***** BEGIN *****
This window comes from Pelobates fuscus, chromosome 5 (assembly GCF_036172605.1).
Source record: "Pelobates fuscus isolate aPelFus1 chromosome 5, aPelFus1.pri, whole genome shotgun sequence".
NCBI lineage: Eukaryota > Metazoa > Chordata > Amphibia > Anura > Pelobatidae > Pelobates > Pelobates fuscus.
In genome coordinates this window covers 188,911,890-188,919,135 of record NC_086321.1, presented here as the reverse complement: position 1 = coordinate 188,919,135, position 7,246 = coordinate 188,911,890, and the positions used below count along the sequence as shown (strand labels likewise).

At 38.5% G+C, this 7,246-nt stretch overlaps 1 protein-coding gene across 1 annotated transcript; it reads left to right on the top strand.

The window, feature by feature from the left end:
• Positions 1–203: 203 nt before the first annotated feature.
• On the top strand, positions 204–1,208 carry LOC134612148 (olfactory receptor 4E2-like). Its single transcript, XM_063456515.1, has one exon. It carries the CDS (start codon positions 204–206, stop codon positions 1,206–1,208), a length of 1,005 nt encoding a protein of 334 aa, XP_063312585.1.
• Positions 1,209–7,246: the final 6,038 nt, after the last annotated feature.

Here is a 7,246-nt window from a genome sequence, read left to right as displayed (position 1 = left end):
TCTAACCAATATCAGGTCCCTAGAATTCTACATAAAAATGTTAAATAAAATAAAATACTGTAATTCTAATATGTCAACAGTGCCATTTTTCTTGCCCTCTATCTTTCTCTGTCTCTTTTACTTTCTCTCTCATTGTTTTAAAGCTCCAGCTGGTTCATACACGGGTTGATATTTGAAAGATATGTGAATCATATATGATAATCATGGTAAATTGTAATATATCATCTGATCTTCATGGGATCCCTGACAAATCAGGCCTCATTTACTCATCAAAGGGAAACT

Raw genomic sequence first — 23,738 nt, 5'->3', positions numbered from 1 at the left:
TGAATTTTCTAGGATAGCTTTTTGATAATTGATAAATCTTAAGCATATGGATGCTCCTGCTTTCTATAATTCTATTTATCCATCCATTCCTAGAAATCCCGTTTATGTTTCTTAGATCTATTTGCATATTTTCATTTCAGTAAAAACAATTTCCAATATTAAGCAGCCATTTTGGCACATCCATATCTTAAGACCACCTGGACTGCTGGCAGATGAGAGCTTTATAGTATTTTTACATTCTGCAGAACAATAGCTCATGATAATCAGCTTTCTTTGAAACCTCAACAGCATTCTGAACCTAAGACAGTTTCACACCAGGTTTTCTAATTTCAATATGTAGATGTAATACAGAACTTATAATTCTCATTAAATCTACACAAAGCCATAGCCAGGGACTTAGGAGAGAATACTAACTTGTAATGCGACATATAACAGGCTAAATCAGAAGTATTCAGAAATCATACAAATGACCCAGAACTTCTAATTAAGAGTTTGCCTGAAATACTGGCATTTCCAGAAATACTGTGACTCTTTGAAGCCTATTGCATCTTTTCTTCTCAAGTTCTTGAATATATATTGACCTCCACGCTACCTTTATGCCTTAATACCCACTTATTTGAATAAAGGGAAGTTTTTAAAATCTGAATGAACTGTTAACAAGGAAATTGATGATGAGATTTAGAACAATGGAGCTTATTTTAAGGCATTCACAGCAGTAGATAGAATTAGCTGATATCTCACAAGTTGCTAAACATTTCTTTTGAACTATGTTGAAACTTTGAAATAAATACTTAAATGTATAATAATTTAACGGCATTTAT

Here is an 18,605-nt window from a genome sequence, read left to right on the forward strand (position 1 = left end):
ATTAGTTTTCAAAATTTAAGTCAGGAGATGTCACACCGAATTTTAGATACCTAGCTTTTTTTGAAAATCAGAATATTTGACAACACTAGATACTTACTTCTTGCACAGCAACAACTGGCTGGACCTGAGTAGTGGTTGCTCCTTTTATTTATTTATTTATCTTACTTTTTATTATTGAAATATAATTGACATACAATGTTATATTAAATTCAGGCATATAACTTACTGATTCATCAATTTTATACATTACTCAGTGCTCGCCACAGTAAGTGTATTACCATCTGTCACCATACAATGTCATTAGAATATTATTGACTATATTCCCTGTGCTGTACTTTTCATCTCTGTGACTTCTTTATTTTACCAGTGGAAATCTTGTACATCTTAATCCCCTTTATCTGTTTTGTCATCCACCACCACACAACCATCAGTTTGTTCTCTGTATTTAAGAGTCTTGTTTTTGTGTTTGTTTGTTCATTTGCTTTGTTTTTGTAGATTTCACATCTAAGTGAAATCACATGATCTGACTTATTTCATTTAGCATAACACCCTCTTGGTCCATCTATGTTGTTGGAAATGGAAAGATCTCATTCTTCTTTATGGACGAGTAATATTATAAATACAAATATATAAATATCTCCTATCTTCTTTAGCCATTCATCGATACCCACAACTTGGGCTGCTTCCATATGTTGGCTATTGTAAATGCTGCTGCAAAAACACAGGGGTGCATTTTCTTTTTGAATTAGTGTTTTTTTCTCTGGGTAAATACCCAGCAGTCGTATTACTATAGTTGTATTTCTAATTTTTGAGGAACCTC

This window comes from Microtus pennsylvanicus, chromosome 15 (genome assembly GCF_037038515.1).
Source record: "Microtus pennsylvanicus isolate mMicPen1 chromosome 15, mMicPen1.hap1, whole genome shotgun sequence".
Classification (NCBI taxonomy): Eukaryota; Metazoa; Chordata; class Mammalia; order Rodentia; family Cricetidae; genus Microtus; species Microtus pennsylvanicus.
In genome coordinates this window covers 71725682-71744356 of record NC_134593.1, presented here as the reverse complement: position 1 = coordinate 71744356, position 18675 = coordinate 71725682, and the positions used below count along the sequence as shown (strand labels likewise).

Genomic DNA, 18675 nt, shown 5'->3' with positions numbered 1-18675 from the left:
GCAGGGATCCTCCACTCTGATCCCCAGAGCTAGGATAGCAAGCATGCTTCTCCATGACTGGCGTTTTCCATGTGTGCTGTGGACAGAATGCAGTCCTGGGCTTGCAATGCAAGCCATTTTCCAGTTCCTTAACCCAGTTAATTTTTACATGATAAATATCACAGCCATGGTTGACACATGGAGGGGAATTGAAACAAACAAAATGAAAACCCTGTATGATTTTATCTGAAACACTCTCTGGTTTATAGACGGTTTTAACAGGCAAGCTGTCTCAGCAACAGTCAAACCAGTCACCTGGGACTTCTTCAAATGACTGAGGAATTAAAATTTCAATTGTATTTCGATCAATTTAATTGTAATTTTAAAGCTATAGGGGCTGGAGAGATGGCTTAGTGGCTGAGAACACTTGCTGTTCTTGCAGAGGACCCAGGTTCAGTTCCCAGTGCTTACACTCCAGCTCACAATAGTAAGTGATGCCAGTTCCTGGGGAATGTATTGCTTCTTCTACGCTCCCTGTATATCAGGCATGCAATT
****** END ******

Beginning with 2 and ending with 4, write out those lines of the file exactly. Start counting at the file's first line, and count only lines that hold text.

Source record: "Pelobates fuscus isolate aPelFus1 chromosome 5, aPelFus1.pri, whole genome shotgun sequence".
NCBI lineage: Eukaryota > Metazoa > Chordata > Amphibia > Anura > Pelobatidae > Pelobates > Pelobates fuscus.
In genome coordinates this window covers 188,911,890-188,919,135 of record NC_086321.1, presented here as the reverse complement: position 1 = coordinate 188,919,135, position 7,246 = coordinate 188,911,890, and the positions used below count along the sequence as shown (strand labels likewise).